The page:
Pigeons in London have a bad reputation. One of the city's mayors famously called them flying rats. And many Londoners accuse them of causing pollution with their droppings. But the birds are now being used to measure another kind of pollution - air pollution. NPR's Eleanor Beardsley reports.
(SOUNDBITE OF BUS ENGINE RUNNING)
ELEANOR BEARDSLEY, BYLINE: That's one of London's double-decker buses belching out exhaust fumes during morning rush hour. Andrea Lee works with environmental organization Client Earth. The group has taken the British government to court for what it says are illegal pollution levels in the city.
ANDREA LEE: Mayor of London released a report last year that showed that up to 10,000 early deaths are being caused each year from exposure to air pollution in London alone.
BEARDSLEY: Lee says if people were better informed about the pollution they're breathing, they would pressure the government to do something about it.
Nearby on a windy hill in Regent's Park, the pigeon experiment is underway. It all started with a contest sponsored by the London Design Festival - how to solve a world problem using Twitter. Frenchman Pierre Duquesnoy won the contest and chose pollution.
PIERRE DUQUESNOY: Basically, you know, I realized how important the problem was. But also, I realized that most of the people around me didn't know anything about it.
BEARDSLEY: Duquesnoy says he wanted to better measure pollution and use Twitter to make the results more accessible to the public.
DUQUESNOY: So how would we go, you know, across the city quickly to try to get as much data as possible?
BEARDSLEY: Drones were his first thoughts, but there are restrictions about flying them over London.
DUQUESNOY: But pigeons can fly above London, right. Actually, they live - they are Londoners as well. So, yeah, I thought about using pigeons - and also, not just street pigeons, but racing pigeons because they fly pretty quickly and pretty low.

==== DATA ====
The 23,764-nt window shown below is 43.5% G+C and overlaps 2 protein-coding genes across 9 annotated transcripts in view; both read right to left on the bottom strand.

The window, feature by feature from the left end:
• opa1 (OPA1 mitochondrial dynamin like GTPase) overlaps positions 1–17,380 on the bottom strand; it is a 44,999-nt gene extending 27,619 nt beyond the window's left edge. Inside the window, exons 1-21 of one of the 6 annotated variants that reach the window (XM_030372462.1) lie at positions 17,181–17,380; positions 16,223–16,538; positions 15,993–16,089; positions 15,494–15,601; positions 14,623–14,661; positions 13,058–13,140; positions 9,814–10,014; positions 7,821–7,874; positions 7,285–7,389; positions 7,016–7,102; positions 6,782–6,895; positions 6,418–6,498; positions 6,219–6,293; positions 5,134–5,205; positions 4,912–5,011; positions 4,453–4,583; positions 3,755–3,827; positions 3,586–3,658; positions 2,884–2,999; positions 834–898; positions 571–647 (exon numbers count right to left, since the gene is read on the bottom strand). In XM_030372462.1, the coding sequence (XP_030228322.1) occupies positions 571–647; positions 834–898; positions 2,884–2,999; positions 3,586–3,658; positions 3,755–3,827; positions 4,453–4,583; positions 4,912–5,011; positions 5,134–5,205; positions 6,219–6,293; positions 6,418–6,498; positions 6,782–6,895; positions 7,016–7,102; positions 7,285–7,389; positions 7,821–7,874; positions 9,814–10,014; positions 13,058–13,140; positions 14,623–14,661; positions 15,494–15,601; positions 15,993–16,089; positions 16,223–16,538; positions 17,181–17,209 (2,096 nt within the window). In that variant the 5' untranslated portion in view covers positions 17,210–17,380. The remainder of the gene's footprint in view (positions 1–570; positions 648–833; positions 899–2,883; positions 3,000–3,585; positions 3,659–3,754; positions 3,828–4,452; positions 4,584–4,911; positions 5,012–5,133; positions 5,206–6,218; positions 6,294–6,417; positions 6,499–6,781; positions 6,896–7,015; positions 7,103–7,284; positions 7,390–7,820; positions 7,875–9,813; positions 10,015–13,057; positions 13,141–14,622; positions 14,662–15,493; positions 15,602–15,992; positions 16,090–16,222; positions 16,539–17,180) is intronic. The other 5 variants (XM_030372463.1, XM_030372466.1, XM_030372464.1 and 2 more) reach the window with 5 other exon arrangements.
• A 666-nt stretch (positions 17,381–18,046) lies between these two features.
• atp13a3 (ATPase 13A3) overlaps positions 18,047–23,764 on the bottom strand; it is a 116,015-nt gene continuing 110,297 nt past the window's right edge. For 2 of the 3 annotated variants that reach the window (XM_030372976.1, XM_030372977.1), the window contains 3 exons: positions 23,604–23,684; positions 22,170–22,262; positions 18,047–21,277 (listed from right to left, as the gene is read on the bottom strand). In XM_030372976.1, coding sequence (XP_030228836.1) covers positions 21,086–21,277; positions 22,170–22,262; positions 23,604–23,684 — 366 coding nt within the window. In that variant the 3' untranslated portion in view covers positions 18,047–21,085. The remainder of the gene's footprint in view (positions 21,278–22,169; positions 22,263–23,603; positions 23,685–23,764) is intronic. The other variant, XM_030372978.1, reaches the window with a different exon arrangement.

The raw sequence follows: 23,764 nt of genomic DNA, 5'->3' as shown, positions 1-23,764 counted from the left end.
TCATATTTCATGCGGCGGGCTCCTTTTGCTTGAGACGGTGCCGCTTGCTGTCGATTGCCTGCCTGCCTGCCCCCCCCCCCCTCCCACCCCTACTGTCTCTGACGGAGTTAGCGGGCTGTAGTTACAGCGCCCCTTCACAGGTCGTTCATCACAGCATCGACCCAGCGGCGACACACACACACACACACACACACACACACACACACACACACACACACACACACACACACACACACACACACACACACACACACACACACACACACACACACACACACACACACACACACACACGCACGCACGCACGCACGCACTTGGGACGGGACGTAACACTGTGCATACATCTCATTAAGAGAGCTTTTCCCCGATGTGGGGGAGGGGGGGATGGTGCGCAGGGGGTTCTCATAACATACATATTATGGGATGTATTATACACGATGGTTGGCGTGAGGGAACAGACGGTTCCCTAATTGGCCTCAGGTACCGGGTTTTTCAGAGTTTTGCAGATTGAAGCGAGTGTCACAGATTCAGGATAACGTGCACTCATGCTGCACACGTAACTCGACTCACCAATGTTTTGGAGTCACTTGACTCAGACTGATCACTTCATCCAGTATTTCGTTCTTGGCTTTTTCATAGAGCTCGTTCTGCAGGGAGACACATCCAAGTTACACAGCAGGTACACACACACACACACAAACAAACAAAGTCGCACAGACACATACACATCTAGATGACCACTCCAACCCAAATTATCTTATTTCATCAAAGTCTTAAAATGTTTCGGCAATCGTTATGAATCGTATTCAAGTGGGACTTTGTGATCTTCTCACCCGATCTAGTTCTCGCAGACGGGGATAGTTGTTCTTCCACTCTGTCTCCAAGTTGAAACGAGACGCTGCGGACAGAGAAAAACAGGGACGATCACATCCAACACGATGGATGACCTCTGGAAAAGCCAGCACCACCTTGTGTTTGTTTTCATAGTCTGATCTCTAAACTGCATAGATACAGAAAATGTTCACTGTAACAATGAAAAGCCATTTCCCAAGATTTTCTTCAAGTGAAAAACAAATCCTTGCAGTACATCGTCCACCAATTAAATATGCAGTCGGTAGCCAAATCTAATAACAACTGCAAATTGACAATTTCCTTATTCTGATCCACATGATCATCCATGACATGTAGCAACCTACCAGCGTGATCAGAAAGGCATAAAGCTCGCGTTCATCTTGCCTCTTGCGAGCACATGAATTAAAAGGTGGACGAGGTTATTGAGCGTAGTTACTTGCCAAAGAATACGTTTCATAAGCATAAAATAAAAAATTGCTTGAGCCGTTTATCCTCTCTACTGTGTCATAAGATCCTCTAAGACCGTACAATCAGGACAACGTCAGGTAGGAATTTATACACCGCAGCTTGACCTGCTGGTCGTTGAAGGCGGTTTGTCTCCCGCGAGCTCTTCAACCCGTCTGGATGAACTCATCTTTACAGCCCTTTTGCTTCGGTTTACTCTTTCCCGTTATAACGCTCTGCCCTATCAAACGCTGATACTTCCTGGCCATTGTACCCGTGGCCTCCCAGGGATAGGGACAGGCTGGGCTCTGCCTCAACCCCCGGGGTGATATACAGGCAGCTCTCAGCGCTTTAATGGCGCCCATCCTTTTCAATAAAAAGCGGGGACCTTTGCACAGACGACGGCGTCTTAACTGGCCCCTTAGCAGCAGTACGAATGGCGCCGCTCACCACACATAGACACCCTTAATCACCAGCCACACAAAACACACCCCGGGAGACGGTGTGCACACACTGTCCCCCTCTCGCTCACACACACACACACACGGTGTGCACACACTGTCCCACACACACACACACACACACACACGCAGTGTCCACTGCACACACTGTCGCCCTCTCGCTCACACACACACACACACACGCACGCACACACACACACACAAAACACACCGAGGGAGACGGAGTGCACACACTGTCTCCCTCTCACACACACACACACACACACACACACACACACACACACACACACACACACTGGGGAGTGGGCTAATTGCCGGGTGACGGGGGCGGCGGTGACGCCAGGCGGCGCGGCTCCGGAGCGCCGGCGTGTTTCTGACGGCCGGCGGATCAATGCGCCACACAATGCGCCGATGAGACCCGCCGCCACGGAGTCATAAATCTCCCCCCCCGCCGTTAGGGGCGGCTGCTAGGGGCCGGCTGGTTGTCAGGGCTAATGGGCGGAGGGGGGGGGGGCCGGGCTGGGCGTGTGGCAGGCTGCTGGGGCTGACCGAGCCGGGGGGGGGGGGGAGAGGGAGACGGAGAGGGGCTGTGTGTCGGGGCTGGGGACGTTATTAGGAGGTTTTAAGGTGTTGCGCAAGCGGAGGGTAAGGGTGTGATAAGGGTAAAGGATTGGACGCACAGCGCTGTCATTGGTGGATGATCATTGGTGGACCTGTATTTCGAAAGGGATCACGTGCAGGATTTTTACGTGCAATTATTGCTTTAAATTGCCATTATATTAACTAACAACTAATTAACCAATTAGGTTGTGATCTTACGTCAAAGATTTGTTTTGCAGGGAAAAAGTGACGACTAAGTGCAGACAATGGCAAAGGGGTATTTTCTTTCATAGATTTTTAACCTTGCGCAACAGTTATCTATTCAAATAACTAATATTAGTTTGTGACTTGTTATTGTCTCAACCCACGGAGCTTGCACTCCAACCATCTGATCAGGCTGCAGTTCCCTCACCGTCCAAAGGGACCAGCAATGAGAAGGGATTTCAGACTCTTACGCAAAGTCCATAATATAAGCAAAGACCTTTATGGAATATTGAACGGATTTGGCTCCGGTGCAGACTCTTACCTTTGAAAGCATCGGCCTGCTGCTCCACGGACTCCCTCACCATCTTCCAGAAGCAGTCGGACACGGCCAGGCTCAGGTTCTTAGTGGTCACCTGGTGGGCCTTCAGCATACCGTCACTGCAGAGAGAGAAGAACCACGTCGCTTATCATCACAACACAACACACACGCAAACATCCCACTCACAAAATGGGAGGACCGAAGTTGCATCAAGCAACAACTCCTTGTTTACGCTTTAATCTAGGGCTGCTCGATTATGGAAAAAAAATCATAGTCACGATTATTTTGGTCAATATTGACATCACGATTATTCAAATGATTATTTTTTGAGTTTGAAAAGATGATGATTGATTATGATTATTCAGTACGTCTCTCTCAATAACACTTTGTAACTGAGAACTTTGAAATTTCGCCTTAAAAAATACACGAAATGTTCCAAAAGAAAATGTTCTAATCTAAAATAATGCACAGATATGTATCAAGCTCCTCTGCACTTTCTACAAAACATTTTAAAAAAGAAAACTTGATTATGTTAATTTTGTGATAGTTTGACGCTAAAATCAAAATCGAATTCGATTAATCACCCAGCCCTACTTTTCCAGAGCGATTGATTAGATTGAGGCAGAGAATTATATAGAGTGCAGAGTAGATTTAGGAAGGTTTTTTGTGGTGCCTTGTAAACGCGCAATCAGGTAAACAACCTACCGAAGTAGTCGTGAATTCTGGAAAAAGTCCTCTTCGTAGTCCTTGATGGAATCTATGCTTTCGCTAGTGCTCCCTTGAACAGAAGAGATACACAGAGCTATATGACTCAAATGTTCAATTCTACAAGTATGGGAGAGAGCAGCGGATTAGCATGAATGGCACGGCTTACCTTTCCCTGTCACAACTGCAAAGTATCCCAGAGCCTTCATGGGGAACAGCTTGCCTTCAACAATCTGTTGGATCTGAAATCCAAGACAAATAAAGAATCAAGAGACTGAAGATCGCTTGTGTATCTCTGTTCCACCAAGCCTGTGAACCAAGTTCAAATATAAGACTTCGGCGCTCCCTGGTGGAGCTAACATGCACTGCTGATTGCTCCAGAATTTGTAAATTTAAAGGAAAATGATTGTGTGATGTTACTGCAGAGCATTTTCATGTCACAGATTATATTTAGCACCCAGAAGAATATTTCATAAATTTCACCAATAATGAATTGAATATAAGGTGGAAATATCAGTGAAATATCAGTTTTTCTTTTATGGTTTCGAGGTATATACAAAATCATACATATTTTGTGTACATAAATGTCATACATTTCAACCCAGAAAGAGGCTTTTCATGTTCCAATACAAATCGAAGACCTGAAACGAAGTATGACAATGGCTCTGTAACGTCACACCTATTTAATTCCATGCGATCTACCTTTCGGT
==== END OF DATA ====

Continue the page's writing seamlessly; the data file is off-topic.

BEARDSLEY: So the next test was to link up with a pigeon racer and his flock.
BRIAN WOODHOUSE: I'm Brian Woodhouse, a member of the Royal Racing Pigeon Association in Great Britain. I've kept pigeons for about 65 years now.
A little terrier...
(SOUNDBITE OF DOG BARKING)
WOODHOUSE: They love pigeons.
(SOUNDBITE OF DOG BARKING)
BEARDSLEY: Woodhouse has brought a wicker cage containing seven of his pigeons out to Regent's Park. Birds are being fitted with pollution sensors and released in different parts of the city. The readings are analyzed to help determine the city's air problems. Woodhouse says pigeons were vital carriers of information in times of war, and now they can help with the battle against pollution.
WOODHOUSE: And I like the sound of it. I thought it was an extremely, really good idea, knowing that the pigeons in the first world war and the second world war used to fly with messages - vital messages for our troops and allies.
That's the first wing done.
BEARDSLEY: Woodhouse and Duquesnoy begin attaching tiny harnesses around the pigeons' bodies. The little backpacks weigh less than an ounce and hold a pollution sensor developed by tech startup Plume Labs. Romain Lacombe founded the company.
ROMAIN LACOMBE: These little sensors track your exposure to nitrogen dioxides, to ozone, to these gases that impact your health, and that's the technology we're going to fly on the back of a pigeon through London today.
BEARDSLEY: Londoners can get live pollution readings from the Pigeon Air Patrol through Twitter or on the project's website. Now, the pigeons are suited up and ready to go.
WOODHOUSE: OK. One, two, three - off you go. There it goes.
BEARDSLEY: So now it might be time for Londoners to have more respect for their pigeons. The birds may just be helping improve the quality of the city's air. Eleanor Beardsley, NPR News, London. Transcript provided by NPR, Copyright NPR.